Are you like me and do a better job of giving compliments rather than taking them?
Do you give freely without attaching expectation to that which you are giving – whether it be the gift of time or a physical gift?
Giving of yourself wholeheartedly in time or putting thought into a physical gift and giving feels vulnerable, doesn’t it? Will they like it? Will they appreciate it? What if…..?
Have you ever received a compliment and outright didn’t even acknowledge the compliment or even down-played the kind words someone shared with you?
We have to examine ourselves in these situations because it’s damaging to both the giver and the recipient. More importantly, it’s detrimental to ourselves when we can neither give wholeheartedly or receive graciously.
In Brene Brown’s book, The Gifts of Imperfection, I highlighted this passage:
Until we receive with an open heart, we are never really giving with an open heart. When we attach judgment to receiving help, we knowingly or unknowingly attach judgment to giving help.
Ohhh, that’s juicy stuff. Let that sink in a bit.
I was one of those people who prided myself on not needing help; bound and determined to do it all. And, at the same time, if a friend was going through a difficult time, I could give them three hours of my time, no problem. It’s how I obtained my sense of self-worth: never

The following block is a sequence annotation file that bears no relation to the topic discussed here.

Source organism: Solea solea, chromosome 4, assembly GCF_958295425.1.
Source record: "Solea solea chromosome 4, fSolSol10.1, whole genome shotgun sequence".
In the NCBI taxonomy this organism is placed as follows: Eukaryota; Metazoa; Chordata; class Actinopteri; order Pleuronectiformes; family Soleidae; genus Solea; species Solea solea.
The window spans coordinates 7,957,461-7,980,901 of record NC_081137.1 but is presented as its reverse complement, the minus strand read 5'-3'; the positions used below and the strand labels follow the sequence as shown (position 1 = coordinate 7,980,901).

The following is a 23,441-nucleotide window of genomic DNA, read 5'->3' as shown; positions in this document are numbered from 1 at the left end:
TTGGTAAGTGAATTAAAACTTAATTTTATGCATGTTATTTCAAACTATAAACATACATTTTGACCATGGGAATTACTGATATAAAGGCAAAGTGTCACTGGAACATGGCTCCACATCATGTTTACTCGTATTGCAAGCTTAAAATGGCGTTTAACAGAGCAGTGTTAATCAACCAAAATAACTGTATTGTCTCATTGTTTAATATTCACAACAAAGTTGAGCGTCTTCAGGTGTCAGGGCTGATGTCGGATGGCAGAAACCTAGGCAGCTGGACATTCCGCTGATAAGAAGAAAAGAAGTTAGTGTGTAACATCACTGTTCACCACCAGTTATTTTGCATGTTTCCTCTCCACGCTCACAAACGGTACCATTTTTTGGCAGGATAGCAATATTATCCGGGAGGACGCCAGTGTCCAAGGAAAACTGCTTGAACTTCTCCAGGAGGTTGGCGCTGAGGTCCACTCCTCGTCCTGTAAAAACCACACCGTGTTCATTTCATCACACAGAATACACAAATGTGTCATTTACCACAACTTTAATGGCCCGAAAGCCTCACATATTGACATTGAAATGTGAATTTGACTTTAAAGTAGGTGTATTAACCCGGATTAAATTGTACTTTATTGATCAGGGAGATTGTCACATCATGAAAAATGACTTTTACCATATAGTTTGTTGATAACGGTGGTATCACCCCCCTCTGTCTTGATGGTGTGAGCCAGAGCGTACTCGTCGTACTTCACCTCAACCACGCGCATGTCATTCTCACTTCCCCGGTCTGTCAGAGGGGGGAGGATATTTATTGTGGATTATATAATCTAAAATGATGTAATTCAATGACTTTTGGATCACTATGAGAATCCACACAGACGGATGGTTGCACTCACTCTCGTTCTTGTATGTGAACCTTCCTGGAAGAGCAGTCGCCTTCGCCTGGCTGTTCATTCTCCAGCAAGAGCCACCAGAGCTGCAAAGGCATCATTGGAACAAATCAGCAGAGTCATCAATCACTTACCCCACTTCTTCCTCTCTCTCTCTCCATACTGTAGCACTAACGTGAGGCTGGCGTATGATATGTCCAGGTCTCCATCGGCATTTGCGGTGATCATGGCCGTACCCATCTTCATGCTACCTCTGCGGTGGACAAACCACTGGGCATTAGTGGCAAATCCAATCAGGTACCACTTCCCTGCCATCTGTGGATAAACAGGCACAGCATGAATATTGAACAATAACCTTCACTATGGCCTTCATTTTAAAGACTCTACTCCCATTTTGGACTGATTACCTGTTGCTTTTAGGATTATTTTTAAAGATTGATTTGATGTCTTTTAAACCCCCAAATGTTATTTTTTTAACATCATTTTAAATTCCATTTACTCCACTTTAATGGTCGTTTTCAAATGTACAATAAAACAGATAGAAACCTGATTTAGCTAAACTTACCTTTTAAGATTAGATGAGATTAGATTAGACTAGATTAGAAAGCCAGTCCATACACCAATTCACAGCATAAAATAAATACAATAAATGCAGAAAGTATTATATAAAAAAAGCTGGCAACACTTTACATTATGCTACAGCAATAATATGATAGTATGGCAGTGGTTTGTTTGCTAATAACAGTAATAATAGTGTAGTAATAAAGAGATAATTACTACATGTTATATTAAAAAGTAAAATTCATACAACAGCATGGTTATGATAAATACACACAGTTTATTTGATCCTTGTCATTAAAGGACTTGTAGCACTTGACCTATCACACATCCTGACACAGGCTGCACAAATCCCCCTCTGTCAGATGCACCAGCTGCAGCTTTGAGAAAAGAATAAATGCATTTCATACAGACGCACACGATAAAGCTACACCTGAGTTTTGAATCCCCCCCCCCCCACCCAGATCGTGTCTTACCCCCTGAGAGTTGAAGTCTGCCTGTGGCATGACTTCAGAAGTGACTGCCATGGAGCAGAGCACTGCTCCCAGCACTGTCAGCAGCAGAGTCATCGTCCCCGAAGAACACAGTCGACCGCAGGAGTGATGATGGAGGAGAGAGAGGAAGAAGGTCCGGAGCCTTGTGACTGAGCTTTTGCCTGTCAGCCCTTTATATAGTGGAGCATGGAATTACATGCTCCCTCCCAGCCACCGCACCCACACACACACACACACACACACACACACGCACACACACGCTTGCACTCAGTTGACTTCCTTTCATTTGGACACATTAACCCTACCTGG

needing asking for help but always willing to dish it out. At the same time, no one ever saw the hot-mess I was. I still have my days (sometimes weeks), don’t get me wrong. Thankfully, I don’t stay in hot mess land too long.
How do you give fully with an open heart and receive graciously?
Give love to yourself first. We’ve all heard the expression that you can’t give others what you don’t give yourself. It’s true.
When you feel worthless or derive your worthiness in self-destructive ways, it’s impossible to neither give wholeheartedly nor receive graciously.
Start today. Ask yourself this:
Have I talked about the things that get in the way of doing what I know is best for me?
If the answer is no, you know what you gotta do. Share your story with someone who will hold your heart with empathy and compassion. Then let.it.go. Instead, make a plan to move forward. Research backs up having a gratitude practice. I’d say give it at least 30-40 days. Each day, at the end of the day, reflect on the day and finish this sentence:
Today I am grateful for _________________. You could also add in a meaningful-to-you mantra at the end, too. My mantras as of late have been I matter, and I have a purpose.
Starting the journey of self-love irritates old wounds at the start, but it’s the opening that allows the healing, too. Don’t be afraid. Be more afraid of staying where you are – another day, month, or even another year.
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